Friday, Aug. 20, 2004 | 9:26 a.m.
Sergio Aguayo didn't have to worry too much about dealing with large crowds while growing up in the small Southern California city of San Jacinto.
"There are less than 30,000 people in my hometown," Aguayo, a 6-foot-1, 195-pound placekicker, said of the city 85 miles east of Los Angeles and 90 miles north of San Diego. "We'd get our biggest crowds when we played Hemet because they were our rival.
"There would be probably two or three thousand people at that game."
There will be roughly 50 times that many people in the stands when Aguayo makes his college debut on Sept. 5 when the Rebels play at Tennessee. Neyland Stadium's capacity is listed as 104,079, but a few thousand more can be crammed in for some games.
"I'm fired up big-time for this," said Aguayo, who replaces second-team all-Mountain West Conference kicker Dillon Pieffer on PATs and field goals this fall. "This is something that I've been working toward since my sophomore year in high school and it's finally going to pay off."
Aguayo was regarded by some scouting services as the top prep placekicker in Southern California at San Jacinto High School in 2002. He made 11 of 16 field goals his senior year, including 55- and 57-yarders, and boasted a 92 percent touchback rate on kickoffs.
A number of schools including USC recruited Aguayo. But the Trojans backed off at the last minute when they ran out of scholarships on what would become the nation's No. 1 rated recruiting class.
"I'd go to their games and I'd talk to their coaches and everything," Aguayo said. "Then one day their special teams coach called and said they couldn't offer me (a scholarship) because they had just two scholarships left and they were going to (prep All-American wide receivers) Steve Smith and Whitney Lewis."
Aguayo said he got over the disappointment when Rebels head coach John Robinson made a visit to his home.
"For him to come out there for a home visit like that said a lot," Aguayo said. "I was very happy to get a scholarship to a great university like this. I love it here. Everybody is always so upbeat."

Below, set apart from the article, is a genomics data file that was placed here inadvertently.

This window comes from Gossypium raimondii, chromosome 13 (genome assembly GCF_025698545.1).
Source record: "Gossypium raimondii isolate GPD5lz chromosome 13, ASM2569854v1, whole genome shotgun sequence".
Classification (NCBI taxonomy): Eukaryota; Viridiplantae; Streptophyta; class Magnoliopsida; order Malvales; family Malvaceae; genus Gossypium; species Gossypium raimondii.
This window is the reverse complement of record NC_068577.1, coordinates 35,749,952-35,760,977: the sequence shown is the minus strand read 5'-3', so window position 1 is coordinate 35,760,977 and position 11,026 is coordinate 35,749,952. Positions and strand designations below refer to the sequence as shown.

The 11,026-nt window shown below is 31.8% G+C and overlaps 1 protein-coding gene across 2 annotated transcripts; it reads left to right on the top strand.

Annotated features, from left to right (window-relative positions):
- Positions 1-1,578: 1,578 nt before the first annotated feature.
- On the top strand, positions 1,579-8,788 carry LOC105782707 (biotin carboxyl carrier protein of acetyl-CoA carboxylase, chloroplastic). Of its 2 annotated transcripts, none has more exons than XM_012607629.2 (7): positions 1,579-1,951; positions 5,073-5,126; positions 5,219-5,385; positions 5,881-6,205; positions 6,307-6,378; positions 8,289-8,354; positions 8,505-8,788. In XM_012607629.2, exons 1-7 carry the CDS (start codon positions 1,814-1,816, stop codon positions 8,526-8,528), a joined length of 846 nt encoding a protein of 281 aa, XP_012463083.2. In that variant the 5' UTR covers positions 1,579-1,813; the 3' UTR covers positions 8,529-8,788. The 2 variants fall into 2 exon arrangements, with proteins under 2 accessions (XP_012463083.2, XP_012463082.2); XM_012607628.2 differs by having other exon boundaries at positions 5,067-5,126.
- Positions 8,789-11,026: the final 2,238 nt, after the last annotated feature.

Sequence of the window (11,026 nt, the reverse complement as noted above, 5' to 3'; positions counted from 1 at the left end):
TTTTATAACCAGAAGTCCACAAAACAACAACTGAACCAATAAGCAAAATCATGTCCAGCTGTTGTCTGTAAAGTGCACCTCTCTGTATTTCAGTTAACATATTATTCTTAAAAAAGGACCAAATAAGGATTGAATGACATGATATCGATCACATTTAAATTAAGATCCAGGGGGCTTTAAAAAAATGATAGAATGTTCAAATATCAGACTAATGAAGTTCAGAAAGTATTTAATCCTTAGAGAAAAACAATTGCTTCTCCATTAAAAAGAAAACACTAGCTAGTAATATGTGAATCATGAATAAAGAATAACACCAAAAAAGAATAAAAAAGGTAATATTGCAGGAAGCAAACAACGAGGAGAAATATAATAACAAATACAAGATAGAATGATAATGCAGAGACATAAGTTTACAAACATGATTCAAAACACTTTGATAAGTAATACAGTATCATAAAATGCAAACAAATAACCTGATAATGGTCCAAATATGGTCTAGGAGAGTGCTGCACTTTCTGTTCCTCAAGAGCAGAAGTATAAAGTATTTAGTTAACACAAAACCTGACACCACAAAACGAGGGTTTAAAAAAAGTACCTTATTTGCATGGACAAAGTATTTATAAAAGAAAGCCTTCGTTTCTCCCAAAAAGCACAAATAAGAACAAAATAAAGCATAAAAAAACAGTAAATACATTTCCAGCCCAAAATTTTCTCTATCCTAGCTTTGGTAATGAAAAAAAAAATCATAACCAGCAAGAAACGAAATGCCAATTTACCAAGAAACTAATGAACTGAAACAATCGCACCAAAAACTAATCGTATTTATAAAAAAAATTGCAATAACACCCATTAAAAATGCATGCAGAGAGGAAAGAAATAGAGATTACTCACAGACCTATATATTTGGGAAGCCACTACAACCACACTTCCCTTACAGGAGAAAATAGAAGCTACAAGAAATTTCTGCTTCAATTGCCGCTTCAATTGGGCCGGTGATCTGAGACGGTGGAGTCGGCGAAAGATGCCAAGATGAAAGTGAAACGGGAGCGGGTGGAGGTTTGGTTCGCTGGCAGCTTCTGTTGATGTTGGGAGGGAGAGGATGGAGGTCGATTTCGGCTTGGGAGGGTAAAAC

Aguayo redshirted last fall but was fortunate enough to travel with the Rebels.
"I've warmed up and got to see what it's like in the opposing locker rooms and everything," he said. "It taught me what to kind of expect this year. It was awesome."
Still, warming up isn't quite like trying to kick field goals before 105,000 screaming fans in Neyland Stadium.
"I don't really care if it's a small college or if it's a big crowd, it's still a game," Aguayo said. "You still have to go out there and kick it and do what you do."
Aguayo, a former soccer goalie who was good enough to play in the Olympic Development League before switching to football his sophomore year of high school, has some big cleats to fill. Pieffer left UNLV as the third-leading scorer in school history (231 points) and connected on 20 of 25 field goals as a senior, including a 50-yarder in the Rebels' 37-35 upset of New Mexico.
However, Pieffer also had two key chip-shot misses for the Rebels. He shanked a 23-yarder with 2:38 to go that would have given UNLV a 9-point lead in a 24-23 loss to Colorado State. And he also missed a 24-yarder in the second half of a 27-20 overtime loss to BYU. If he had made just one of those kicks the Rebels likely would have been Las Vegas Bowl-bound.
"You really can't think about those kinds of things," Aguayo said of the big misses. "My old high school coach used to tell me that the kicker is the dumbest player out there because if you miss a kick you can't think about it. You just have to forget about it and go out and kick again. And if you make it, well, coaches expect it from you. That's something they coach you to do. You can't get too excited or emotional."
Even if you do it in front of 105,000 people?
"I can't wait," Aguayo said. "That's going to be awesome."